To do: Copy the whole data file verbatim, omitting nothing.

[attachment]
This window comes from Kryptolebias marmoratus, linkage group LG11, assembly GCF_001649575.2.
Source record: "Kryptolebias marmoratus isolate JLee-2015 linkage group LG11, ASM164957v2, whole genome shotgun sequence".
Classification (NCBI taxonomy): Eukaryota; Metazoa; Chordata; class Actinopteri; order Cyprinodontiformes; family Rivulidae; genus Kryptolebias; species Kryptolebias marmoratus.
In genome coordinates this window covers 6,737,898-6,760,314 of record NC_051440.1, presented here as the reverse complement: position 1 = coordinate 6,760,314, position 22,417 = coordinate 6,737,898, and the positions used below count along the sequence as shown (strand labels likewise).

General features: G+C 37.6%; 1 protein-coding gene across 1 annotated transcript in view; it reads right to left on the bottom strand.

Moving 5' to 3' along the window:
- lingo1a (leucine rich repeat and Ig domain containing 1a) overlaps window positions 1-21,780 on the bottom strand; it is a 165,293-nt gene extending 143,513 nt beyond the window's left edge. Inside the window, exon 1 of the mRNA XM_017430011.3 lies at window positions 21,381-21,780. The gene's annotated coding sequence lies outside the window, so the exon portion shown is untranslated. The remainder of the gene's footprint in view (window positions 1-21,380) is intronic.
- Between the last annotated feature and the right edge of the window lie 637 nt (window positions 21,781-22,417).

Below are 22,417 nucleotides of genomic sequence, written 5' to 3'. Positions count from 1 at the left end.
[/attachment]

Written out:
This window comes from Kryptolebias marmoratus, linkage group LG11, assembly GCF_001649575.2.
Source record: "Kryptolebias marmoratus isolate JLee-2015 linkage group LG11, ASM164957v2, whole genome shotgun sequence".
Classification (NCBI taxonomy): Eukaryota; Metazoa; Chordata; class Actinopteri; order Cyprinodontiformes; family Rivulidae; genus Kryptolebias; species Kryptolebias marmoratus.
In genome coordinates this window covers 6,737,898-6,760,314 of record NC_051440.1, presented here as the reverse complement: position 1 = coordinate 6,760,314, position 22,417 = coordinate 6,737,898, and the positions used below count along the sequence as shown (strand labels likewise).

General features: G+C 37.6%; 1 protein-coding gene across 1 annotated transcript in view; it reads right to left on the bottom strand.

Moving 5' to 3' along the window:
- lingo1a (leucine rich repeat and Ig domain containing 1a) overlaps window positions 1-21,780 on the bottom strand; it is a 165,293-nt gene extending 143,513 nt beyond the window's left edge. Inside the window, exon 1 of the mRNA XM_017430011.3 lies at window positions 21,381-21,780. The gene's annotated coding sequence lies outside the window, so the exon portion shown is untranslated. The remainder of the gene's footprint in view (window positions 1-21,380) is intronic.
- Between the last annotated feature and the right edge of the window lie 637 nt (window positions 21,781-22,417).

Below are 22,417 nucleotides of genomic sequence, written 5' to 3'. Positions count from 1 at the left end.